Newspaper Page Text
08CrB A. KSLLT, EDITOR AND rrOPMVTO.
FRIDAY, . . . . Augoit St 3STO.
Democratic State Tlcltet.
RKCUKTAXT OT VTE,
L LI All HE IS LEY.
BICnAED A. HARRISON
roxTni.LKs or rnx treascrt-,
JOHN II. HE A TON.
VKVBXk BOAKDOF rCBI.TC WBK.
. MILIUM SPENCER.
TOE 15th district,
The Pemocratio -Conprcwional
Convention Tor this, the lfih Dis
trict, met yesterday at Marietta.
Just as we are going, to press, we
Jearu that John Cartvrright, a well
known lawyer of Fomeroy. was
nominated on tht third ballot. Mr.
Cartwright is a man whom the
Democracy of the District can
rally under with good assurances
THE INCOME TAX.
Taxation is a necessity on which
national existence is consequent,
and objections are tot bo much
agaiast a necessary increase thcro
cf, aa the mode . and ' manner in
which it is increased, and the " jus
tice with which its burdens r fall
upon the taxpayers. The history of
England and of Ibis country
demostrate that the most unfair and
unjust mde of taxation ever adopt
ed in eitUtir, was that of the income
tax. . , .-.
Th9 first income tax ever imposed
in Great Brltian was imposed only
as a temporary exigency, " and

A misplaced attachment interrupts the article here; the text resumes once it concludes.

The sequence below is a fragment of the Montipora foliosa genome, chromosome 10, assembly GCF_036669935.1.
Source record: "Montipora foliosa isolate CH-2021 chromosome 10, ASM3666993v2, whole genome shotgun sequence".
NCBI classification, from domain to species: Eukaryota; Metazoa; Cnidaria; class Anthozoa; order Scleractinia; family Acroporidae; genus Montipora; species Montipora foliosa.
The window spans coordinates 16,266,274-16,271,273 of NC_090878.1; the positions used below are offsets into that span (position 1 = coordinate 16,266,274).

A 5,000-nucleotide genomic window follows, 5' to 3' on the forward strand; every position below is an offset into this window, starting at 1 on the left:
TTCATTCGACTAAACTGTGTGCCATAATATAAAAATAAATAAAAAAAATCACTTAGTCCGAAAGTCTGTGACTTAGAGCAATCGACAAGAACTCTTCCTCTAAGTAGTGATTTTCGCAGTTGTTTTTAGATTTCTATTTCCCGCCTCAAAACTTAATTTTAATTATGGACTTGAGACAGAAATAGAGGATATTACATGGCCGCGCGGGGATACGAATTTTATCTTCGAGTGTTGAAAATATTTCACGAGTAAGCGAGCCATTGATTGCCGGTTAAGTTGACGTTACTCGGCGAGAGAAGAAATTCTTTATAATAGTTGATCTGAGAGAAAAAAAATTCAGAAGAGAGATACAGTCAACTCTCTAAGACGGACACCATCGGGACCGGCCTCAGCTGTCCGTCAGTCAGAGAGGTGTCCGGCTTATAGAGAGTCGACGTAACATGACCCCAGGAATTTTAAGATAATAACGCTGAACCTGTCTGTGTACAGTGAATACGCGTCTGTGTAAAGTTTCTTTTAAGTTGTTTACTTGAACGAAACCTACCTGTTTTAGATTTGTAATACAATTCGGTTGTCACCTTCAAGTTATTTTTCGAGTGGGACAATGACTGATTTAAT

against the judgment ofSirKoBEBT
I'ekIh who, with all the aid he couH
-a!l in to assist in adjusting and
equalizing, it, ibund that, it could
under no circumstances be thtrr
than an unjust, eppreaslve and ex
jeni ve m od e of raisi n g taxes, an d
resolved that only upon extraordin
ary occasions should it be resorted
to, and never relied upon es a per
manent source : of revenue. Not
only U it an expensive and genera
lly oppressive' mode-of taxation,
Itutone that carries with it "every
pecies of grievance, . trouble' and
Texation, and leads '.directly to
falsehood, evasion and perjury, and
the creation of a host of spies and
informers, whose creation in any
department of the government ser
vice, more especially the financial,
i inevitably followed by the tvorst
forms of corruption, putting vice ai
it dues at a premium, and virtue at
a discount. When the English in
come-tax bill was first debated in '
theUouse ct Commons otiJJioj
adoption of the firdi income tax,
Sir Robert. Peel - eaid: "Nothing
tint a political necessity of magni
tude and emerpeny would ' justify
its imposition." and that it fell with
peculiar severity on those who are
determined to act honestly, and
was in its very nature a bounty to
BchednleDj Of the English in
come tax, abandantly proves this.
1 Deluded within . ; this ; schedule
under the English law were all the
profits of manufactures, trac&a and
i rofessione. ret the fact is that not
ne-fourth ' of the number who
should pay, pay anything at all;
and, of those who do pay, not one
fourth of the amount to which they
fcretonestfy liable assessed or
collected. We-have before us a
return of the British assessment for
J856, which shows that the' whole